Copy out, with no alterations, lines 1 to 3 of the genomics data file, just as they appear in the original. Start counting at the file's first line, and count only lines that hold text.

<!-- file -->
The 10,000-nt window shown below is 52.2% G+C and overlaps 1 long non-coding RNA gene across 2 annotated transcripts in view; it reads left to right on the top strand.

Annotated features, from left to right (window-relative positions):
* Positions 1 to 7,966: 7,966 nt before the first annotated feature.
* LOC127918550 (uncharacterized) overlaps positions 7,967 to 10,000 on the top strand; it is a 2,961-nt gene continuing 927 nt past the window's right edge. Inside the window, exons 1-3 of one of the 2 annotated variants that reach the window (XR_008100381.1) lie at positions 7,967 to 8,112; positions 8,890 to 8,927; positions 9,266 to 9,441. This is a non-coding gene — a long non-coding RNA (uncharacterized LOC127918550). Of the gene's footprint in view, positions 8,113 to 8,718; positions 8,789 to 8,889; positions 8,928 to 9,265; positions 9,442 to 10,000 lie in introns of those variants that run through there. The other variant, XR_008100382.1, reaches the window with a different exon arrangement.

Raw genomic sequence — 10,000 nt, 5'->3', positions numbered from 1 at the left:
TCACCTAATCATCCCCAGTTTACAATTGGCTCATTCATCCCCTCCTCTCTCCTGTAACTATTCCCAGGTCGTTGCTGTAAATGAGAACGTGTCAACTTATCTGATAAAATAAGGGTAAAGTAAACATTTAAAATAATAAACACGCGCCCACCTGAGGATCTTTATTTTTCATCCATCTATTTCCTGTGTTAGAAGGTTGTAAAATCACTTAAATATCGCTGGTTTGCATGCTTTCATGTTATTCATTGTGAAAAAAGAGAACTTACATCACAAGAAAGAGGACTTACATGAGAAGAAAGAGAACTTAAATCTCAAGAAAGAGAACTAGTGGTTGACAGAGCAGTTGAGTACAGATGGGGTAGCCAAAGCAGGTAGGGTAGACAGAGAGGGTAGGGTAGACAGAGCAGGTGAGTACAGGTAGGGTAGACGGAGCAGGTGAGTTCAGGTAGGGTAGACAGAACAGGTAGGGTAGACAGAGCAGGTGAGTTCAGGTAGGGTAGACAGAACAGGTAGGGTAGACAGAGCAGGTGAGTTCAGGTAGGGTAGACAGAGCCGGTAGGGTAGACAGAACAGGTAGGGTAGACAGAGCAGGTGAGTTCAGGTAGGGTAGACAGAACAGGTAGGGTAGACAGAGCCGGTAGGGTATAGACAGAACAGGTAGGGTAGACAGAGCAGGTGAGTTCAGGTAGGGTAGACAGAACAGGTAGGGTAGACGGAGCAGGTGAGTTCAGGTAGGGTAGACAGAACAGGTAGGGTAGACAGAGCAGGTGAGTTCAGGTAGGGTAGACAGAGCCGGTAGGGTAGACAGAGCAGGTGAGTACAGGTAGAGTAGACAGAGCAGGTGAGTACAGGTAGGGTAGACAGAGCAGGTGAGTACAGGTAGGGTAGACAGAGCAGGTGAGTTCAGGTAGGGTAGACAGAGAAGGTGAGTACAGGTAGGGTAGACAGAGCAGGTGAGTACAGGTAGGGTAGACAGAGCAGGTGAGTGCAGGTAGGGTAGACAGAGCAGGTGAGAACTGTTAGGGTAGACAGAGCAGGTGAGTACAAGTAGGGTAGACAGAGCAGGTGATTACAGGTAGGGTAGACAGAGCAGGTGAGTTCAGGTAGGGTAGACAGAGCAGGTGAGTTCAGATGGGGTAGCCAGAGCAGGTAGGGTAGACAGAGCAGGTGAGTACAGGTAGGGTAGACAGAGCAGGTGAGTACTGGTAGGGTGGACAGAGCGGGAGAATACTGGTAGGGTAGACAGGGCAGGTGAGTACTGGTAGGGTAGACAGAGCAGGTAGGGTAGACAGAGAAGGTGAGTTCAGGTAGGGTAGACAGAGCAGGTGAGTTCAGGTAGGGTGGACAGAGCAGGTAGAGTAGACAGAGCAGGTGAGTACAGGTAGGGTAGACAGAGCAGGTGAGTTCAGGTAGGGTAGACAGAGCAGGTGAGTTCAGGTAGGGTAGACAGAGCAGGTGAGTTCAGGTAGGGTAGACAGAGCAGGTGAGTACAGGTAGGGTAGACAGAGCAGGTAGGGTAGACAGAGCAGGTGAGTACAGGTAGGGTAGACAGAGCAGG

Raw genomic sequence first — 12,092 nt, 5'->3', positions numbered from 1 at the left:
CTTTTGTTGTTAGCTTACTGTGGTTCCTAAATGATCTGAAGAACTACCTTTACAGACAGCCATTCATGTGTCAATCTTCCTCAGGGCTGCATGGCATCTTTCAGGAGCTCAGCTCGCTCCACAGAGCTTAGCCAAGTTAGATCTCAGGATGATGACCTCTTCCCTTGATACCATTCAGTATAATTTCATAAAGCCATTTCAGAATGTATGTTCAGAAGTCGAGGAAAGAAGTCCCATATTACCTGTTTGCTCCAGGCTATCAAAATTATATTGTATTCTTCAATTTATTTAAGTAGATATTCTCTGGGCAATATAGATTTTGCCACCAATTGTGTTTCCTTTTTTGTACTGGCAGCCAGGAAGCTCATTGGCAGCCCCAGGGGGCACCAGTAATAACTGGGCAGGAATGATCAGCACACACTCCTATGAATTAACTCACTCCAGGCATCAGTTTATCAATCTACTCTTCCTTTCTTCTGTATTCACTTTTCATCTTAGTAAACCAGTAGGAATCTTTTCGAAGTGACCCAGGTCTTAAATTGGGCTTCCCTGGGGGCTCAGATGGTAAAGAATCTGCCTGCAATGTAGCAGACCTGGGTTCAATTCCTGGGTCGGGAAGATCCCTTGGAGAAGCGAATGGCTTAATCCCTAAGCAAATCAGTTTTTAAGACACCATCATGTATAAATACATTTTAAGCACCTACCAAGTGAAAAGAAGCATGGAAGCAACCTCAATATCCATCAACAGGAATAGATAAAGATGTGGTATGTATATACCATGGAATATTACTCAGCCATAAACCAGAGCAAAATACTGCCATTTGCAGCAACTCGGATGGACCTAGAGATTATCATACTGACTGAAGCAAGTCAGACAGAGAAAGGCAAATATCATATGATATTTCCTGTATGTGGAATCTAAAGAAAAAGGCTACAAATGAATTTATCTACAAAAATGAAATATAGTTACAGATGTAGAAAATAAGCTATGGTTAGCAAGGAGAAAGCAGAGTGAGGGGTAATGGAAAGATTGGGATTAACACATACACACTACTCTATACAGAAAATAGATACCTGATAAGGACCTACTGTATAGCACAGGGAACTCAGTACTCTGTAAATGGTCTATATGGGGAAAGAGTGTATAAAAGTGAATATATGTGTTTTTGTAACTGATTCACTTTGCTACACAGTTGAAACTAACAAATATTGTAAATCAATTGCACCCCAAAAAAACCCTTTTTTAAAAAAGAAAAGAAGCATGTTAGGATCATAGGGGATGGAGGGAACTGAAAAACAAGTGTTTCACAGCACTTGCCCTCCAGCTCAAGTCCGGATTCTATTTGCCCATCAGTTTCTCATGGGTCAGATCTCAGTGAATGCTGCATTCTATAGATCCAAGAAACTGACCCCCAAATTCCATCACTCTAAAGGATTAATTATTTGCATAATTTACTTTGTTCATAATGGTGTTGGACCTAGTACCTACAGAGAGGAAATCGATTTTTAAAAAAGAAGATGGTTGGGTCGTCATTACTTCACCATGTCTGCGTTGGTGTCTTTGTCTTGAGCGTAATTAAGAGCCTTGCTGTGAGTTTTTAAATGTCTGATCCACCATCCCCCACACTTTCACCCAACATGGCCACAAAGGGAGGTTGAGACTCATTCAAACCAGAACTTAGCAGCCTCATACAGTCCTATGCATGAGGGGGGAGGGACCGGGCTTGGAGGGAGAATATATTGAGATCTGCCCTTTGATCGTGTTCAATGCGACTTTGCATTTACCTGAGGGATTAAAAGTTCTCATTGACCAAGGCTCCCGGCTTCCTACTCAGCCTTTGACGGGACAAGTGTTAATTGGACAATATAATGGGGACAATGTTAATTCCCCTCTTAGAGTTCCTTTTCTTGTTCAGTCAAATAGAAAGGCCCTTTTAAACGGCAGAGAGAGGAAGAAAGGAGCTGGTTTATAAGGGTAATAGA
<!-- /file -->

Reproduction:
The 10,000-nt window shown below is 52.2% G+C and overlaps 1 long non-coding RNA gene across 2 annotated transcripts in view; it reads left to right on the top strand.

Annotated features, from left to right (window-relative positions):
* Positions 1 to 7,966: 7,966 nt before the first annotated feature.